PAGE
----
Authors to rebuke Amazon over Hachette dispute with full-page NYT ad

Posted:
in General Discussion edited August 2014
Nearly 1,000 authors affected by the onging e-book spat between Amazon and Hachette have signed their names to a letter -- set to run as a full-page advertisement in the Sunday New York Times later this week -- imploring the online retailer to settle the dispute and calling on readers to voice their displeasure directly to Amazon CEO Jeff Bezos.


An Amazon warehouse, via The Dallas Morning News.


Composed by techno-thriller author Douglas Preston, the missive counts best-selling writers including John Grisham, Stephen King, Malcolm Gladwell, and Nora Roberts as signatories. Its appearance in the New York Times was first reported by that publication.

"As writers--most of us not published by Hachette--we feel strongly that no bookseller should block the sale of books or otherwise prevent or discourage customers from ordering or receiving the books they want," the letter reads. "It is not right for Amazon to single out a group of authors, who are not involved in the dispute, for selective retaliation."

Amazon stopped accepting pre-orders for new Hachette releases in May, after the publisher refused to grant Amazon more favorable terms for the sale of e-books. The retail giant then began to draw down inventory of print editions, increasing the tiff's impact on authors' income and sparking a contentious public battle.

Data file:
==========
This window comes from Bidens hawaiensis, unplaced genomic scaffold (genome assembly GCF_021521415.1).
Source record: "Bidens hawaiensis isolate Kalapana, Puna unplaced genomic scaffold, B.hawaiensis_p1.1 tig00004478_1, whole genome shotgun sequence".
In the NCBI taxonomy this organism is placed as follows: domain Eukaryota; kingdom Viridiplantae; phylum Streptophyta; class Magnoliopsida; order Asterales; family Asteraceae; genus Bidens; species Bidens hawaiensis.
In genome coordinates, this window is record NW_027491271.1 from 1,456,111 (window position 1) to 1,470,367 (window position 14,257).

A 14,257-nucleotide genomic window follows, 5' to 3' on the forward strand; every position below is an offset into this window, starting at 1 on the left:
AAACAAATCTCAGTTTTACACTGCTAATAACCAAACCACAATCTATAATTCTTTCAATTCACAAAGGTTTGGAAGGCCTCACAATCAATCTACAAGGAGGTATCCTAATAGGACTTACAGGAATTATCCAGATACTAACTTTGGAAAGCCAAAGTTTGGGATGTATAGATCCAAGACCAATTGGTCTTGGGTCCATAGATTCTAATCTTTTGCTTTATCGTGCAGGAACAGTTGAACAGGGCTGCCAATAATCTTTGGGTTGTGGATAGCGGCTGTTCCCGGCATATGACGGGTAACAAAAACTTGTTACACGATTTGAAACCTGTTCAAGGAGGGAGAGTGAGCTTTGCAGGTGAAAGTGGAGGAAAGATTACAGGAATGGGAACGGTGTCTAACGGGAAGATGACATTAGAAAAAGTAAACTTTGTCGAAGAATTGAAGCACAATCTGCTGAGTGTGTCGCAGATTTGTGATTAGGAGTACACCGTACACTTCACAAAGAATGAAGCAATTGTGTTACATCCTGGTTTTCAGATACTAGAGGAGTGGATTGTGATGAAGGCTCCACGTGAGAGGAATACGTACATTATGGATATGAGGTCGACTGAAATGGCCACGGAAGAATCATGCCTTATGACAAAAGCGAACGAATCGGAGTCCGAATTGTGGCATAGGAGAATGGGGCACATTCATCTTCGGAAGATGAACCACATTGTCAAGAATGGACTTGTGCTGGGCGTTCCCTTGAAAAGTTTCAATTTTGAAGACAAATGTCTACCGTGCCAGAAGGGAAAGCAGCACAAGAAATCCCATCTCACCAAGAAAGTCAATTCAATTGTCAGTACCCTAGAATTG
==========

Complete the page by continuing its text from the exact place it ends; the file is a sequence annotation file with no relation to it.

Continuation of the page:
Facing growing backlash, Amazon extended an olive branch to authors last month. The company proposed a temporary arrangement in which sales would resume, but profits would be given directly to the writers, cutting Hachette out of the loop until a new agreement was reached.

That proposal was roundly criticized by authors, including Preston, who said that such a deal would only serve to weaken Hachette.

Amazon is embroiled in similar battles with a number of smaller publishers, where it is said to be "increasingly ruthless" as it renegotiates terms. The company has seemingly been emboldened by last year's U.S. court decision that saw Apple, Amazon's only major rival in the e-books market, found guilty of antitrust violations over its own agreements with publishers.
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Comments

  • Reply 1 of 85
    dasanman69dasanman69 Posts: 13,001member
    Not exactly a match made in heaven, but I sure do hope that this takes off, and gives publishers and authors alike some ammo against Amazon.

    http://nytimes.com/2014/08/07/business/media/google-and-barnes-noble-unite-to-take-on-amazon.html?referrer=
  • Reply 2 of 85
    bageljoeybageljoey Posts: 1,917member
    I generally use the Kindle app for book reading on my iPad and iPhone. I'm all about Apple, but was already using Kindle when iBooks came out. I've thought about switching over over the years, but didn't want to orphan the dozens (hundreds now?) books I already bought...

    Guess I'll have to think about it again.
  • Reply 3 of 85
    b9botb9bot Posts: 238member
    Boycott Amazon. Don't buy anything from them. The Monopoly is Amazon, not Apple. They are proving it with this kind of behavior.
  • Reply 4 of 85
    thedbathedba Posts: 579member
    Apple's proposal, eventually shot down by US courts, looks better with each passing day. Walmart-ification race to the bottom tactics always hurt everyone but the few at top in the end.
  • Reply 5 of 85
    dasanman69dasanman69 Posts: 13,001member
    bageljoey wrote: »
    I generally use the Kindle app for book reading on my iPad and iPhone. I'm all about Apple, but was already using Kindle when iBooks came out. I've thought about switching over over the years, but didn't want to orphan the dozens (hundreds now?) books I already bought...